Music Review: Olivia Rodrigo rages against the machine and bad men with humor on ‘GUTS’
"GUTS" is an apt title, because audacious she is: Across 12 tracks, Rodrigo builds off the life experiences of a pop superstar now in the throes of fame — and her early 20s — with an acute wisdom.
LOS ANGELES: On Friday, Olivia Rodrigo — the Grammy winner best known for her 2021 smash single “drivers license” — released her highly anticipated sophomore album, “GUTS.”
It’s an apt title, because audacious she is: Across 12 tracks, Rodrigo builds off the life experiences of a pop superstar now in the throes of fame — and her early 20s — with an acute wisdom.
From the bloodsucking piano ballad “vampire” to the cheeky backslide anthem “bad idea right?” (Rodrigo has kept the all-lowercase titles that styled her debut), “GUTS” is at times a pop-punk album unafraid of taking dynamic swings, and a diaristic bloodletting.
But those lead singles hid greater moments: opener “all-american bitch,” inspired by a cast-off quote from a young hippie in Joan Didion’s “The White Album” essay collection, is pop-punk informed by Liz Phair or, like, the most obscure Rose Melberg record. Irony and anger are her swords: “I’m grateful all the time / I’m sexy and I’m kind / I’m pretty when I cry,” she sings.
“pretty isn’t pretty” recalls The Cure’s dreamy guitar tones, a cutting treatise on the price of impossible beauty standards.
It’s easy to hear your favorite rock bands represented here, but in a style completely Rodrigo’s own: Pavement punctuates “ballad of a homeschooled girl,” with lyrics that could double as a AOL away message. Pick your favorite: “Sеarchin’ ‘how to start a conversation?’ on a website (How to flirt?)”, or “Thought your mom was your wife / Called you the wrong name twice / Can’t think of a third line.”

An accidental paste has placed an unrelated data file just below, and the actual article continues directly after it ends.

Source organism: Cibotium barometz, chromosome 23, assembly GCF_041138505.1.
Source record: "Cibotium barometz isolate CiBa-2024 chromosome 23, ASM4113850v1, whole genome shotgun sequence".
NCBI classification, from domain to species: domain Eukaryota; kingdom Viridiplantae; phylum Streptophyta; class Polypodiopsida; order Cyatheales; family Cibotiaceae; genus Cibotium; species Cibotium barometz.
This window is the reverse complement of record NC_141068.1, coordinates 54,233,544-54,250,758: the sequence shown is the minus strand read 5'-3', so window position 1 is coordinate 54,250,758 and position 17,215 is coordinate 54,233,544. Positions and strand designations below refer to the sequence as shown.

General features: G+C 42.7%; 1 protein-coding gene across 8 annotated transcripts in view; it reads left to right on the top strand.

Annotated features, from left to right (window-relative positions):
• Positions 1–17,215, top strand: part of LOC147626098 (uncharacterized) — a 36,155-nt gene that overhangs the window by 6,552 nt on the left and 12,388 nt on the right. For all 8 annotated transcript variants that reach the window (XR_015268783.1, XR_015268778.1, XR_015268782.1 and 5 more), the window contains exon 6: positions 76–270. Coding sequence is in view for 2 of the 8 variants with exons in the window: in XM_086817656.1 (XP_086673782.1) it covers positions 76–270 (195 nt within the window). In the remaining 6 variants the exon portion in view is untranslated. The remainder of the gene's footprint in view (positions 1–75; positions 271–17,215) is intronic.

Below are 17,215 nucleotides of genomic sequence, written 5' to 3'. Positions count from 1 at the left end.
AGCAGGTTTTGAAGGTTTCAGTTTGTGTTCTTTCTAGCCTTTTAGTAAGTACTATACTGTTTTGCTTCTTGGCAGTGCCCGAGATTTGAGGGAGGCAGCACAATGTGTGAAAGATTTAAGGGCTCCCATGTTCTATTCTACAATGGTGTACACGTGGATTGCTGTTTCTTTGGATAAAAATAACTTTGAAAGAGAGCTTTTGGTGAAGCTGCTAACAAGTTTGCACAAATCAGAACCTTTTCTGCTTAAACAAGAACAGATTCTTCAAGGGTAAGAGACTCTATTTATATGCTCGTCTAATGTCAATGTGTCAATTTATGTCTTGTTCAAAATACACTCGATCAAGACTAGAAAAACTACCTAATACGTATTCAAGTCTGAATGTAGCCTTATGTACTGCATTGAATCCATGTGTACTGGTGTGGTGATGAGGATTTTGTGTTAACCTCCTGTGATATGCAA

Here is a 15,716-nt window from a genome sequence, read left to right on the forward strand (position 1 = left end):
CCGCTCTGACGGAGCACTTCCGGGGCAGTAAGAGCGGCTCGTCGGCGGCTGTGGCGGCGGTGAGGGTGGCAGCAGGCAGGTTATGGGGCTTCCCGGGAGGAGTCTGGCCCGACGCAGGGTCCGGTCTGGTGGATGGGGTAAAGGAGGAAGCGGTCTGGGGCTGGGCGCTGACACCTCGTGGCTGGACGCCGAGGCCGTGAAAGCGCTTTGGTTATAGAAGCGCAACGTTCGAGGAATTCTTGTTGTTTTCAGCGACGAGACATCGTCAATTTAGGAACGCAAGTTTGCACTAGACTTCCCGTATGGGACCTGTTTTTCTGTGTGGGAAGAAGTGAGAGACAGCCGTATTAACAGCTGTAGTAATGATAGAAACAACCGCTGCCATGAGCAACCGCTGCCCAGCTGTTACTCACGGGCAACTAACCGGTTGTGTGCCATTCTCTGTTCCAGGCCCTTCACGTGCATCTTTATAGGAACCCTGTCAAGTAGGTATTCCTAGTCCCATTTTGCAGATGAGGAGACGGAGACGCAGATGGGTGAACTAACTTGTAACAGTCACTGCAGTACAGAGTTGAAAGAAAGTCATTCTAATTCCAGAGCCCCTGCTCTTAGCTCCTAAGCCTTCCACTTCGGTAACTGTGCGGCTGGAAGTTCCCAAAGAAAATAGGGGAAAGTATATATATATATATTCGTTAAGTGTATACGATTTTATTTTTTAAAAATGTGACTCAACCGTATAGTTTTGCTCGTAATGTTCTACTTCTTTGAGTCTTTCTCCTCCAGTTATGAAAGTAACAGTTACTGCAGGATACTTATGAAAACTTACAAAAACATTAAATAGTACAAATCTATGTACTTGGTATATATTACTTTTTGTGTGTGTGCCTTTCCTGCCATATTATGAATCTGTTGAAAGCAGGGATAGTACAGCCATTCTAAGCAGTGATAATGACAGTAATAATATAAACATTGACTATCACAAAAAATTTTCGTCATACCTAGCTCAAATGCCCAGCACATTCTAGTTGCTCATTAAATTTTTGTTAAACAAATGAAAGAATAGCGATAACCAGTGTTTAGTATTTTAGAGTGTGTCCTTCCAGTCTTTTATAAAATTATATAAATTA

“the grudge” is born from “drivers license” — a courageous piano power ballad. Where whisper-singing has become the foundation for many contemporary young pop stars, whose biggest singles consequently feel restrained, Rodrigo’s performance is pushed to the limits. Rage and disappointment will do that to you: They’re perhaps pop’s most underutilized tools — and rock’s greatest asset.
At the top of her debut album, Rodrigo asked “I’m so sick of 17 / Where’s my f—-ing teenage dream?” in “brutal.” On “GUTS” she answers it in the closer “teenage dream”: “I’m sorry that I couldn’t always be your teenage dream,” she sings, the same woman who made getting her driver’s license a pop music concern for the world. Could adolescence be more damning?
Long has Rodrigo has been compared to her musical antecedent Taylor Swift, but the points of evidence on “GUTS” are few and far between — and in the album’s weakest moments, like “get him back!”, still far superior to a lesser artist’s greatest uptempo track. (Special mention goes to the lyric “I wanna meet your mom, just to tell her her son sucks.” Has devastation ever been so funny?)
“For me, this album is about growing pains and trying to figure out who I am at this point in my life,” Rodrigo said in a press release when the album was first announced. “I feel like I grew 10 years between the ages of 18 and 20 — it was such an intense period of awkwardness and change. I think that’s all just a natural part of growth, and hopefully the album reflects that.”
The musician once again teamed up with her close collaborator Dan Nigro, who produced “SOUR,” her first album that was a multiplatinum debut that won Rodrigo three Grammy Awards and made her the youngest solo artist ever to debut at No. 1 on the Billboard Hot 100.
Few forces are more potent than a young creative woman’s dissatisfaction — only, of course, if she chooses to wield it. For Rodrigo, it was never a question. She’ll just punctuate it with a laugh.